Traditionally associated in the US with extremely inexpensive jug wines or even "skid row" wines, the screwcap is making a comeback due to concern about premature (or sporadic) oxidation and cork taint. Screwcaps have a much lower failure rate than cork, and in theory will allow a wine to reach the customer in perfect condition, with a minimum of bottle variation. Cork, of course, has a centuries-old tradition behind it, and there are also concerns about the impact of screwcaps on the aging of those few wines that require decades to be at their best. Some argue that the slow ingress of oxygen plays a vital role in aging a wine, while others argue that this amount is almost zero in a sound cork and that any admitted oxygen is harmful. Various studies are underway, although one data point is that producers in Champagne have aged their wines under crown cap for quite some time with no apparent outcry. This is a debate that will take quite a while to settle. Even though most wine is consumed within a year of production, it may be advantageous to use screwcaps due to the relatively high incidence of cork taint [approximately 8% according to Chehalem's Harry Peterson-Nedry, for example].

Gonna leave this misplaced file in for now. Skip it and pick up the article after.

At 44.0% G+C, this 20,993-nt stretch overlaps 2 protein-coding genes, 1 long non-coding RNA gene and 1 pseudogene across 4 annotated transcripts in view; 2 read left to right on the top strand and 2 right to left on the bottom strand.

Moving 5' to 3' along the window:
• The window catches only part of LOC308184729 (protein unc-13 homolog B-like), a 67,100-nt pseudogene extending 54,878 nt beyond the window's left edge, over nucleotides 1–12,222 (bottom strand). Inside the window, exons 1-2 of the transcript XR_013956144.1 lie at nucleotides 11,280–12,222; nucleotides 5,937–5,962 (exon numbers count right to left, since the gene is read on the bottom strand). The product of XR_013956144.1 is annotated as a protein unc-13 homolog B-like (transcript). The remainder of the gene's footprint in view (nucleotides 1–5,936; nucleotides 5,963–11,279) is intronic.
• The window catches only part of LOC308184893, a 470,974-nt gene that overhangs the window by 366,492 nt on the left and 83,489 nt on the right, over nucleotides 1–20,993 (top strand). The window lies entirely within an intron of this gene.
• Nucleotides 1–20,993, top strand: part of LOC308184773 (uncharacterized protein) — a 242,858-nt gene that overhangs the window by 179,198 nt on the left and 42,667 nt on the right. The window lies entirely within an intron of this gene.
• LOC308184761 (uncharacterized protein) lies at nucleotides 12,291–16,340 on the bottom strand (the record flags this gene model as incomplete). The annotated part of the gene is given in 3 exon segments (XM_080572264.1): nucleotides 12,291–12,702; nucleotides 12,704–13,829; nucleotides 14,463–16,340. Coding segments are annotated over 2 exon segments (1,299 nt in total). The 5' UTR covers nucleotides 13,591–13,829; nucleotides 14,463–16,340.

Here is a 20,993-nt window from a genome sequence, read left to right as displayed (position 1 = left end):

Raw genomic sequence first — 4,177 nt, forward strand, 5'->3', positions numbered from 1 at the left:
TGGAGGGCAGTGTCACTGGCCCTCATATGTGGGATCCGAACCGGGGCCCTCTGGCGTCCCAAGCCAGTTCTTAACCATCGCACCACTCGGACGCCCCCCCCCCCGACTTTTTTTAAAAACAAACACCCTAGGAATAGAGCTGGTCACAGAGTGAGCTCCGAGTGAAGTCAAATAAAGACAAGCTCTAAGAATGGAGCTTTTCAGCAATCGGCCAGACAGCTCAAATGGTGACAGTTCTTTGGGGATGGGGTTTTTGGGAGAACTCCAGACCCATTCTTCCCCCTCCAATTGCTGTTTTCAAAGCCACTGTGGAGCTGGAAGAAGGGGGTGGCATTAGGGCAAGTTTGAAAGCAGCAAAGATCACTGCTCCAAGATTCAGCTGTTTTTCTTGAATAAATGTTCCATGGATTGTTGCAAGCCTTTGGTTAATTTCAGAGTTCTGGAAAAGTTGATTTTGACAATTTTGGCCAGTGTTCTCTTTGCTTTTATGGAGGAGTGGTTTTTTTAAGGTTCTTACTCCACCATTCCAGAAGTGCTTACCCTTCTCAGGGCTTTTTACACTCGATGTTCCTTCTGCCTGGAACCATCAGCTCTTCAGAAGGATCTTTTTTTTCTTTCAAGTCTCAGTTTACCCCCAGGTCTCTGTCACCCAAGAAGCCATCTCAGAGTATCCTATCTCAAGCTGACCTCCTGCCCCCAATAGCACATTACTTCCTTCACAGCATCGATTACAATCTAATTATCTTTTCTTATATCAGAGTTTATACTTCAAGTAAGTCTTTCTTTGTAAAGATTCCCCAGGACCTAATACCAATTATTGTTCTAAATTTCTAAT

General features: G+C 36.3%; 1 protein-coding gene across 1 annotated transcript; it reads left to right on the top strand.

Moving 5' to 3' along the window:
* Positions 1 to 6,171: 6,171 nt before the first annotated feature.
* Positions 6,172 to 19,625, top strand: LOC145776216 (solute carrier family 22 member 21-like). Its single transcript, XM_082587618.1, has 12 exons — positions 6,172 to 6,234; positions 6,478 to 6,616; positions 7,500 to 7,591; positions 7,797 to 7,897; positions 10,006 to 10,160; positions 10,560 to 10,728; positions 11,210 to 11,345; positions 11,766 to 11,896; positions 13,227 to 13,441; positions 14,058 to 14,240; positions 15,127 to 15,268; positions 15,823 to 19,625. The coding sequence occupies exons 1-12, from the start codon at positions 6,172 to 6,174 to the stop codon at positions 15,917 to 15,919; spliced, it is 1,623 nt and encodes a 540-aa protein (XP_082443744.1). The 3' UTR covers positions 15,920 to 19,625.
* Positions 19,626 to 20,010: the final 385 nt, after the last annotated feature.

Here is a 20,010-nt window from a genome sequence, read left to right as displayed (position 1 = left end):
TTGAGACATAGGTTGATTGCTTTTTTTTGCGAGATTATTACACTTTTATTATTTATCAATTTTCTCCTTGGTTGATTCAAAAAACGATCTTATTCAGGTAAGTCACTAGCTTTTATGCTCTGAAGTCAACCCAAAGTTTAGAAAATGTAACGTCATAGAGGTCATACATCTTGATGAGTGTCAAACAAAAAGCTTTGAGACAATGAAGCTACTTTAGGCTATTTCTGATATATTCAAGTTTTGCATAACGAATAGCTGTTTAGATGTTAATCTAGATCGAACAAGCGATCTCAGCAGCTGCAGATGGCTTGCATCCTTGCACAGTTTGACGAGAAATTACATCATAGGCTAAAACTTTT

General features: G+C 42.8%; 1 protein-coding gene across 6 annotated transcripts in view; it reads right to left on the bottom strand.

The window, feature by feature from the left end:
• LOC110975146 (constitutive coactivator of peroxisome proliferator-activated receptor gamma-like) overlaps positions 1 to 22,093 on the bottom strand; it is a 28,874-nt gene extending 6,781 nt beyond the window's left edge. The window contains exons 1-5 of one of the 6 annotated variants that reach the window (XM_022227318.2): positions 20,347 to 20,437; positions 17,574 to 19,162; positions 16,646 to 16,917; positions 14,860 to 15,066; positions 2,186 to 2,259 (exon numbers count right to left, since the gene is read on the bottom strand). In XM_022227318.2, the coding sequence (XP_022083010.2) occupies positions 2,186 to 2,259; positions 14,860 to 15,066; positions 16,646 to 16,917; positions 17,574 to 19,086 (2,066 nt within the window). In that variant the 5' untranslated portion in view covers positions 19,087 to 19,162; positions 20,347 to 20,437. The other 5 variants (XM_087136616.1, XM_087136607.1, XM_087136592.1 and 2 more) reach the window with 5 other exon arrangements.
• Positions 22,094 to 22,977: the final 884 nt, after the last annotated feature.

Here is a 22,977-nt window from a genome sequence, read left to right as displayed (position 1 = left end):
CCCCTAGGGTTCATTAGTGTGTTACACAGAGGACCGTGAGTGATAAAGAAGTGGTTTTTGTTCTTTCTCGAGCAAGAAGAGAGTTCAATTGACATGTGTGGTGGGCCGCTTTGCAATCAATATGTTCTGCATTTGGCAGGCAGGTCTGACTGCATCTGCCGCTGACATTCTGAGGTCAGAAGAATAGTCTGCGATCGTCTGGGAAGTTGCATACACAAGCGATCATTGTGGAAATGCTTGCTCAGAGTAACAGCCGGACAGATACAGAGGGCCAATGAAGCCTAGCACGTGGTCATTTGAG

Screw cap adoption in fine wines is proceeding in fits and starts. In July 2000, a group of producers of Clare Valley Rieslings bottled a portion of their wines in screwcap, and earlier that year PlumpJack Winery announced it would bottle half its production of US$130 1997 Reserve Cabernet Sauvignon in screwcap. Other announcements have followed, including one from Bonny Doon Vineyards in July 2002 that 80,000 cases of its "Big House" red and white wine would be bottled under screwcaps - followed by almost all the rest of their production by late 2004 (200,000 cases total). Domaine Laroche in Chablis, France has been bottling their Chablis, Premier crus and Grand Crus on Screwcap since 2001 vintage. In July 2004 Corbett Canyon became the first million plus case brand to switch to screwcaps for their entire production, shipping just over three million cases a year. Other notable producers that have switched to screwcaps are R.H. Phillips in 2004 (300,000 cases), Hogue Cellars in 2004 (500,000 cases), and Villa Maria, also in 2004 (200,000 cases).